After years of making fun of men’s foibles on The Red Green Show, and then making a documentary about a man, Patrick McKenna, being diagnosed with ADHD, it’s time to talk about women who have ADHD. Both my better half, Ava, and Patrick’s amazing wife Janis, have learned to live with our ADHD.
Not that the learning ever stops. But living with someone is not the same has having the disorder. And I’m certain that being a guy with ADHD is not the same as it is for a woman with ADHD.
I can tell you how much of a struggle it was before I was diagnosed, and how much less stressful life was once I had a proper explanation. It’s here in the scores of blogs and videos I’ve made. But I’m going to go out on a limb, one that’s pretty solid, and suggest that life with ADHD has extra challenges for women.
You’re suffering from Depression
In answering questions after a talk about ADHD, it’s clear that almost everyone but me has had real challenges getting a proper diagnosis. Men often excuse their restlessness and impulsivity with, “Hey, I’m a guy.” That’s what inspired the Men’s Prayer on The Red Green Show, “I’m a man. But I can change. If I have to. I guess.”
What I’ve heard over and over again from women is that the lingering belief that ADHD is about little boys who can’t sit still, the general dismissal of ADHD as a ‘real disorder,’ and the failure of doctors to ask, “How long have you been like this?” means they are almost immediately diagnosed with Depression or Anxiety.
And as Dr. Ari Tuckman points out in our video on Emotional Sensitivity, a life time of undiagnosed ADHD how could you not be depressed and anxious.
It’s That Time Again! The Monthly Fog
I’ve have the privilege of interviewing a lot of women experts—ADHD specialists, psychologists, authors, coaches—and they have talked about the extra challenges of their monthly cycle and menopause. While the impact of both of these varies widely among the women I know, they can increase some symptoms.
Linda Roggli, author of Confessions of an ADDiva, told me that menopause was like a double-dose of ADHD.
Zoë Kessler, who openly shares her journey in ADHD According to Zoë lays out statistics that show the Impulsivity dramatically increases the risk unplanned pregnancies. Including her own. A great book with solid science and helpful strategies woven into her funny and moving stories.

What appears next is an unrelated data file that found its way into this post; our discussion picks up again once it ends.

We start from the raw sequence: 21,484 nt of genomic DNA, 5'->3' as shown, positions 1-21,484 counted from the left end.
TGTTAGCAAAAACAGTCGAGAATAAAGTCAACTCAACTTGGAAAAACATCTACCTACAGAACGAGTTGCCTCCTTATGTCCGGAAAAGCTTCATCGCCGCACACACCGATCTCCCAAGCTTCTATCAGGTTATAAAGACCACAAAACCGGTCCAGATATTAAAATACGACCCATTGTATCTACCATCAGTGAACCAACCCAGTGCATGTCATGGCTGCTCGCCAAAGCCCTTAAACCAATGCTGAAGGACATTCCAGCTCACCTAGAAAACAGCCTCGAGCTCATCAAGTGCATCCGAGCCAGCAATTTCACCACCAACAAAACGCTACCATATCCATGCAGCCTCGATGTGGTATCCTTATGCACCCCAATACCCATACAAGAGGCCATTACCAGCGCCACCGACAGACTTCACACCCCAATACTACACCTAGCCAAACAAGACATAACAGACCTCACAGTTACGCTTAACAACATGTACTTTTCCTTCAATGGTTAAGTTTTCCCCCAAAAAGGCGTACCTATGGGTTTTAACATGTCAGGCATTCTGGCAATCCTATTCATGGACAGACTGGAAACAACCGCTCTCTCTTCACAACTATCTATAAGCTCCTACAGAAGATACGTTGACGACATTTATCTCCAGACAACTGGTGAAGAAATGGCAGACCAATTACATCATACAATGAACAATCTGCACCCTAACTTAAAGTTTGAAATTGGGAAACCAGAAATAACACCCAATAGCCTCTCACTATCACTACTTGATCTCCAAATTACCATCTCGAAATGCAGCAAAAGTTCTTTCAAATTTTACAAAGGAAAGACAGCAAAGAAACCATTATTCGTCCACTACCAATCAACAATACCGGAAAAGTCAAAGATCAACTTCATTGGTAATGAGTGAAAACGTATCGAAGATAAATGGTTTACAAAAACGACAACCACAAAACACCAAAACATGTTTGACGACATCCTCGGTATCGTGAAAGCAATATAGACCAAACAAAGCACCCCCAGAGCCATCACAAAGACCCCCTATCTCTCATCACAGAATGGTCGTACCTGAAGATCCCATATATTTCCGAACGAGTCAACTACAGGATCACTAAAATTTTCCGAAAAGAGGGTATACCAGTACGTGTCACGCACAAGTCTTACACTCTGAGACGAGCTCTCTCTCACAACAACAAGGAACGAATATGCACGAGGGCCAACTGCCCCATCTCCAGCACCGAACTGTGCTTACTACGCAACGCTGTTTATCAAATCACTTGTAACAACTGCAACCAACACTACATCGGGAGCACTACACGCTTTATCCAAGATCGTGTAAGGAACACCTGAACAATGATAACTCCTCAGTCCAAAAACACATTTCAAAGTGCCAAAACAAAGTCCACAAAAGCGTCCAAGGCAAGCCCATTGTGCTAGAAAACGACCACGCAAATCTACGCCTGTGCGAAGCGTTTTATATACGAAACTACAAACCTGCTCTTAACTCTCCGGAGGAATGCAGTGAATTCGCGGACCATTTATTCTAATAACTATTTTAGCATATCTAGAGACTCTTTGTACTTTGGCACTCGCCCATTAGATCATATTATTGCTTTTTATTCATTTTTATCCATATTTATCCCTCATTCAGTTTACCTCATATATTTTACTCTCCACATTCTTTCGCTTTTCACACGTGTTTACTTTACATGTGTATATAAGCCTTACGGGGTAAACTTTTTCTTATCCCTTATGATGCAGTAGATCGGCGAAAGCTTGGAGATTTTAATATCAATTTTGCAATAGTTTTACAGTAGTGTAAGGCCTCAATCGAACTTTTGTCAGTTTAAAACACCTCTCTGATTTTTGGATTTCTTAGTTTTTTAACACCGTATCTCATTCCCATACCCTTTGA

Another delightful read is Here’s to Not Catching Our Hair on Fire by Stacey Turis. As the title suggests, Stacey’s had a colorful life, especially before she was diagnosed. Stacey manages to find humor in the darkest places. You’ll be laughing and cringing. Other books for women who have ADHD and for couples dealing with this disorder?
Check out the classics:
One of the first to focus exclusively on women’s issues was Sari Solden’s compact but timeless book, Women with Attention Deficit Disorder: Embrace Your Differences and Transform Your Life
You Mean I’m Not Crazy, Stupid or Lazy by Kate Kelly and Peggy Ramundo, which was the first book to focus on ADHD in adults, and still remains a must-read.
Gina Pera offers tremendous insight and advice for our partners in the classic, Is It You, Me, or Adult ADHD?
More great advice for women and couples can be found in Melissa Orlov’s books, starting with The ADHD Effect on Marriage.
And Terry Matlen offers heartfelt advice in her recent contribution, The Queen of Distraction: How Women with ADHD Can Conquer Chaos, Find Focus, and Get More Done. Terry collaborated with the ADDiva, Linda, on a book about ADHD and women, titled, Women and ADHD.
Dr. Kathleen Nadeau, another popular expert in many of our videos has addressed a difficult subject in Understanding Girls with ADHD. There’s an updated and revised version out of this insightful and compassionate offering.
Why Has So Much Has Been Written for Women
There are more books that address women’s issues. Feel free to mention them below and I’ll add them in here. All of these books will resonate with women who have ADHD, but also with their partners and families. And yes, much of their advice is helpful for us guys.
But I’d suggest the very fact that so many books have been written for women, providing information that simply isn’t in most books about ADHD, proves that women have much more to deal with, physically, mentally, and emotionally, as well as unique social expectations, that ADHD is a bigger challenge for women.
P.S.: Stay tuned, because our goal for 2021 is to produce a full-length program on women and ADHD. We’ve been compiling some great interviews and laying out the script.
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